Based on open-source software with an embedded version of Adobe’s Flash, the Chumby runs apps that appear on its diminutive screen in a never-ending slideshow of information. If you’ve ever looked up at one of those elevator screens that show you headlines, weather etc., you’ll get the concept. I was immediately taken by the idea and hounded the folks at Chumby to send me one. Sadly, they wouldn’t do it since the Chumby wasn’t eligible for sale outside of the U.S. In the end, I gave up on ever getting my hands on a Chumby and moved on to other things.

It’s now 2010 and here’s what’s been going on with the Chumby in the intervening years…
It seems I wasn’t the only one who saw lots of potential in the cuddly little web-viewer. It ended up being named by Wired Magazine as a top gadget for 2008. In 2009 Chumby Industries created the Chumby One – a cheaper version of the original Chumby encased in hard white plastic instead of the Italian-leather exterior of its older brother. The Chumby One lacks the original’s squeezable form factor but introduces a large volume knob on the side and an FM radio. But perhaps more interestingly, Sony took notice of the Chumby platform and began development of their own internet appliance, the HID-C10, otherwise known as the Sony Dash, which they debuted at this year’s CES show in January. If the Chumby One is retro-looking clock-radio with a touch-screen, the Dash is a thoroughly modern wide-screen HDTV. Yet both devices run the Chumby widget platform, and now – for the first time – both devices are available to Canadians which means the time is ripe for a comparison.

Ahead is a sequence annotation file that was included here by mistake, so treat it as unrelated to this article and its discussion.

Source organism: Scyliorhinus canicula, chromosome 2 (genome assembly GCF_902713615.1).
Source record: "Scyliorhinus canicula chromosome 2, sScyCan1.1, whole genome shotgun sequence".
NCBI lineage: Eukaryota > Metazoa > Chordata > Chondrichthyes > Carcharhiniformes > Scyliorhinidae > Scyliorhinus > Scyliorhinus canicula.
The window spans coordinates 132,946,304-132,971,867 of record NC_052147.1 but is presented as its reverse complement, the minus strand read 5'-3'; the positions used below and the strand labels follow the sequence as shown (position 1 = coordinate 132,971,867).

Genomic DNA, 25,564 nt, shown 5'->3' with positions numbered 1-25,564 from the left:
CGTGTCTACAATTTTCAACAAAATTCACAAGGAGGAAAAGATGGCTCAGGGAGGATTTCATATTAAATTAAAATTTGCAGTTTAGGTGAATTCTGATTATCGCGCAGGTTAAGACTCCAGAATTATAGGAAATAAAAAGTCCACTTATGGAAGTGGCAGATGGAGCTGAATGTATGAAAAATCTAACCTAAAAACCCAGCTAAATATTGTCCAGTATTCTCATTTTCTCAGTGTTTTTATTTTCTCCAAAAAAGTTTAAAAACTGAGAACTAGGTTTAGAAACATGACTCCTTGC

Before we dive in though, here’s how the Chumby/Dash devices work, in case everything I’ve written to this point has left you wondering what I’m rambling on about. Feel free to skip to the specs if you’ve heard this before…

Sony's Dash has a modern, monolithic shape compared to the Chumby One's toy-like appearance

Sony's Dash has a modern, monolithic shape compared to the Chumby One's toy-like appearance